*The proper way to do this critical step is to write out the equations of motion, which turns out to be four equations that have an affine parameter.  An analysis of the constants of the equations of motion leads to this result.  Much more work is required to really get this step right.

6. Calculate the squares of the energy and angular momentum:

$\\ \left( \frac{E}{m c^2}\right)^2 = \left(1 - 2 \frac{G M}{c^2 R}\right)^2 \left( \frac{d t}{d \tau}\right)^2 \\ \\ \\\left( \frac{L}{m c}\right)^2 = \frac{R^4}{c^2} \left( \frac{d \phi}{d \tau} \right)^2$

7. Plug 6 into 4:

$\left(1 - 2 \frac{G M}{c^2 R}\right) = \left( \frac{E}{m c^2}\right)^2 - \frac{1}{c^2} \left( \frac{d R}{d \tau}\right)^2 - \left(1 - 2 \frac{G M}{c^2 R}\right) \left( \frac{L}{m c R}\right)^2$

What has happened? We have introduced two constant quantities, the energy E and the angular momentum L. We still have two factors of $\left(1 - 2 \frac{G M}{c^2 R}\right)$.

8. Prepare for a change of variable, to $\inline U = \frac{1}{R}$:

$\frac{d R}{d \tau} = \frac{d R}{d \phi} ~ \frac{d \phi}{d \tau} = \left(- \frac{1}{U^2} \frac{d U}{d \phi} \right) \left( \frac{L U^2}{m} \right) = - \frac{L}{m} ~\frac{d U}{d \phi}$

9. Plug 8 into 7:

$\left(1 - 2 \frac{G M}{c^2} U \right) = \left( \frac{E}{m c^2} \right)^2 - \frac{L^2}{m^2 c^2} \left( \frac{d U}{d \phi} \right)^2 - \left(1 - 2 \frac{G M}{c^2} U \right) \left( \frac{L U}{m c} \right)^2$

10. Bring all the terms to one side:

$0 = \left( \frac{E}{m c^2}\right)^2 - \frac{L^2}{m^2 c^2} \left( \frac{d U}{d \phi}\right)^2 - 1 - \frac{L^2 U^2}{m^2 c^2} + 2 ~\frac{G M}{c^2} ~U + 2 ~\frac{G M L^2 U^3}{m^2 c^2}$

11. Take the derivative of 10 with respect to phi:

$0 = - 2~ \frac{L^2}{m^2 c^2} ~ \frac{d U}{d \phi} ~ \frac{d^2 U}{d \phi^2} - 2~ \frac{L^2 U}{m^2 c^2} ~ \frac{d U}{d \phi} + 2 ~\frac{G M}{c^2} ~ \frac{d U}{d \phi} + 6 ~\frac{G M L^2 U^2}{m^2 c^2} ~ \frac{d U}{d \phi}$

12. Divide all the terms by $- 2~ \frac{L^2}{m^2 c^2} ~ \frac{d U}{d \phi}$:

$0 = \frac{d^2 U}{d \phi^2} + U - \frac{G M m^2}{L^2} - 3 ~\frac{G M}{c^2} ~ U^2$

The first three terms are classical Newtonian gravitational physics (implied by the lack of a factor of c). The fourth is the correction required by general relativity.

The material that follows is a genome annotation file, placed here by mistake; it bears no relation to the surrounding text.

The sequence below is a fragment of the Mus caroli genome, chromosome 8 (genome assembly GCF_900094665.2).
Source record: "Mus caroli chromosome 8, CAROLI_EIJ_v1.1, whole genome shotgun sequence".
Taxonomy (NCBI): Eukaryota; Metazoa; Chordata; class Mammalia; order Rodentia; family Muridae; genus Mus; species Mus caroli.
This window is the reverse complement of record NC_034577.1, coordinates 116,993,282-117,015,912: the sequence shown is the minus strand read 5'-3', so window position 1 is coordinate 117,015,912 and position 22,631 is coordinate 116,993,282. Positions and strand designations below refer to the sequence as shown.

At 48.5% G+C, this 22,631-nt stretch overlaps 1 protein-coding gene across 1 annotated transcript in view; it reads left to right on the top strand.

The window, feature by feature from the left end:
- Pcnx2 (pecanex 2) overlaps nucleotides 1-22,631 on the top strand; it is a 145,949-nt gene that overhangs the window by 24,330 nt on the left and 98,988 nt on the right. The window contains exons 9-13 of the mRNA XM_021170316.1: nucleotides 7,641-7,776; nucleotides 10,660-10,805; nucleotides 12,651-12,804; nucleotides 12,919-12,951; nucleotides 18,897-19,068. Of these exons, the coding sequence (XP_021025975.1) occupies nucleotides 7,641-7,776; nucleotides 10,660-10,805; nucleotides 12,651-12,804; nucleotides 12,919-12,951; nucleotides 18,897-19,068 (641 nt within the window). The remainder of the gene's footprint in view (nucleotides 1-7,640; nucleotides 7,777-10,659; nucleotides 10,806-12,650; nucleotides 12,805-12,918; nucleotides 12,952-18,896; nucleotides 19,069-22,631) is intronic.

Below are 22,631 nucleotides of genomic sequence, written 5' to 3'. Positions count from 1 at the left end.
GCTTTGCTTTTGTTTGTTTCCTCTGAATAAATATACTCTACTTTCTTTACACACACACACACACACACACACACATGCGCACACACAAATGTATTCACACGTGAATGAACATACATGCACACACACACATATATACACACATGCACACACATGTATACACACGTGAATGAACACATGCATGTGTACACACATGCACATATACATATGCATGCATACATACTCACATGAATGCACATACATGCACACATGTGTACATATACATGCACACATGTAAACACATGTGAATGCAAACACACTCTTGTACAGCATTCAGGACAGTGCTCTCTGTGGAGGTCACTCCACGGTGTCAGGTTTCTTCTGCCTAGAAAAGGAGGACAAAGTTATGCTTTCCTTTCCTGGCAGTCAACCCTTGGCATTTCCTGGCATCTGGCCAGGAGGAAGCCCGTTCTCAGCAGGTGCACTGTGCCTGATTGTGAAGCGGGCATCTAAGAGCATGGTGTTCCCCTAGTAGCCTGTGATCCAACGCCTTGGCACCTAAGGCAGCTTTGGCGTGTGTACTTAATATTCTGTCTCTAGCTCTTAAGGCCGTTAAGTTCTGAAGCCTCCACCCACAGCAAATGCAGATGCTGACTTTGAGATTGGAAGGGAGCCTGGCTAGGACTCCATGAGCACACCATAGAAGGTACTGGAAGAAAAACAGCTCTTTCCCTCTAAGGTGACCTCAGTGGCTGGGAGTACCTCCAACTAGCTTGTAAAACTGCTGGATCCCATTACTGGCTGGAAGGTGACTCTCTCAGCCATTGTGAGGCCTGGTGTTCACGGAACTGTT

13. Write out the Newtonian equation:

$0 = \frac{d^2 U}{d \phi^2} + U - \frac{G M m^2}{L^2}$

14. Solve the Newtonian equation. This is a slight variation on an equation with the cosine solution. We must account for the eccentricity of the circle and the constant factor. Guess a solution:

$\\ U = \frac{G M m^2}{L^2} (1 + \epsilon \cos (\phi - \phi_0))\\ \\ \frac{d U}{d \phi} = - \frac{G M m^2}{L^2} ~\epsilon \sin (\phi - \phi_0) \\ \\ \frac{d^2 U}{d \phi^2} = - \frac{G M m^2}{L^2} ~\epsilon \cos (\phi - \phi_0)\\ \\ \\ \frac{d^2 U}{d \phi^2} + U - \frac{G M m^2}{L^2} \\= - \frac{G M m^2}{L^2} ~ \epsilon \cos (\phi - \phi_0) + \frac{G M m^2}{L^2} ~(1 + \epsilon \cos (\phi - \phi_0)) - \frac{G M m^2}{L^2} = 0$

OK!

15. At the perihelion, $\inline \cos (\phi - \phi_0) = 1$ and $\inline R = 1 / U = a (1 - \epsilon)$. Plug into U found in 14:

$\frac{1}{a (1 - \epsilon^2)} = \frac{G M m^2}{L^2}$

16. Use the Newtonian solution found in 14 as a start for the correction
term, U2:

$U^2 = \frac{G^2 M^2 m^4}{L^4} ~(1 + 2~ \epsilon \cos (\phi - \phi_0) + \epsilon^2 \cos^2 (\phi - \phi_0))$

17. Plug this into 12:

$0 = \frac{d^2 U}{d \phi^2} + U - \frac{G M m^2}{L^2} - 3~ \frac{G M}{c^2} \frac{G^2 M^2 m^4}{L^4} (1 + 2 \epsilon \cos (\phi - \phi_0) + \epsilon^2 \cos^2 (\phi - \phi_0))$

18. Keep only the second U2 correction term. The factor of $\inline \frac{G^3 M^3}{c^2}$ will make the U2 correction tiny. Only if a term is on resonance'' - in effect pushing the swing at the same time as the main solution for U - can a term eventually make a contribution to the precession:

$\inline 0 = \frac{d^2 U}{d \phi^2} + U - \frac{G M m^2}{L^2} - 6 ~\frac{G M}{c^2} ~\frac{G^2 M^2 m^4}{L^4} ~\epsilon \cos (\phi - \phi_0)$

19. Guess a solution. It must be composed of the previous solution in 14, plus a way to drop the additional cosine term:

\begin{align*} U &= \frac{G M m^2}{L^2} (1 + \epsilon \cos (\phi - \phi_0) + 3 ~\frac{G^2 M^2 m^2}{c^2 L^2}~ \epsilon~\phi~ \sin (\phi - \phi_0))\\ \\ \frac{d U}{d \phi} &= - \frac{G M m^2}{L^2} (\epsilon \sin (\phi - \phi_0) + 3 \frac{G^2 M^2 m^2}{c^2 L^2} \epsilon~\phi \cos (\phi - \phi_0) + 3 \frac{G^2 M^2 m^2}{c^2 L^2} ~\epsilon\sin (\phi - \phi_0) )\\ \\ \frac{d^2 U}{d \phi^2} &= - \frac{G M m^2}{L^2} (\epsilon \cos (\phi - \phi_0) - 3 \frac{G^2 M^2 m^2}{c^2 L^2} ~ \epsilon \sin (\phi - \phi_0) + 6 \frac{G^2 M^2 m^2}{c^2 L^2} ~\epsilon \cos (\phi - \phi_0)) \end{align*}

The final term in the second derivative of U will cancel with the -6 cosine term in 3U2. OK!

20. Bring the correction term into the cosine. Because $\inline \frac{G^2 M^2 m^2}{c^2 L^2}$ is so small, only the first term of $\inline \epsilon \phi \sin (\phi - \phi_0)$ will make a contribution to cosine. Rewrite U in 19:

$U = \frac{G M m^2}{L^2} \left(1 + \epsilon \cos \left(\phi - \phi_0 - 3 \frac{G^2 M^2 m^2}{c^2 L^2} \phi\right) \right)$

21. Calculate the ratio of the advance of phi in one rotation between the Newtonian solution, and the general relativity correction:

$\Delta \phi = 2 \pi \left(\frac{1}{1 - 3 ~\frac{G^2 M^2 m^2}{c^2 L^2}} \right)\approx 2 \pi \left(1 + 3 ~\frac{G^2 M^2 m^2}{c^2 L^2}\right)$

22. Plug the relation in 15, $\inline \frac{1}{a (1 - \epsilon^2)} = \frac{G M m^2}{L^2}$, into 21.

$\phi_{\tmop{advance}} = 6 \pi \frac{G M}{a (1 - \epsilon^2) c^2}$

23. Collect the relevant numbers:

$\\ G = 6.67 \times 10^{- 11} \mathrm{m^3 / \tmop{kg} s^2}\\ \\ M = 1.99 \times 10^{30} \tmop{kg}\\ \\ c = 3.00 \times 10^8 m / s\\ \\ a = 5.79 \times 10^{10} \mathup{m}\\ \\ \epsilon = 0.206$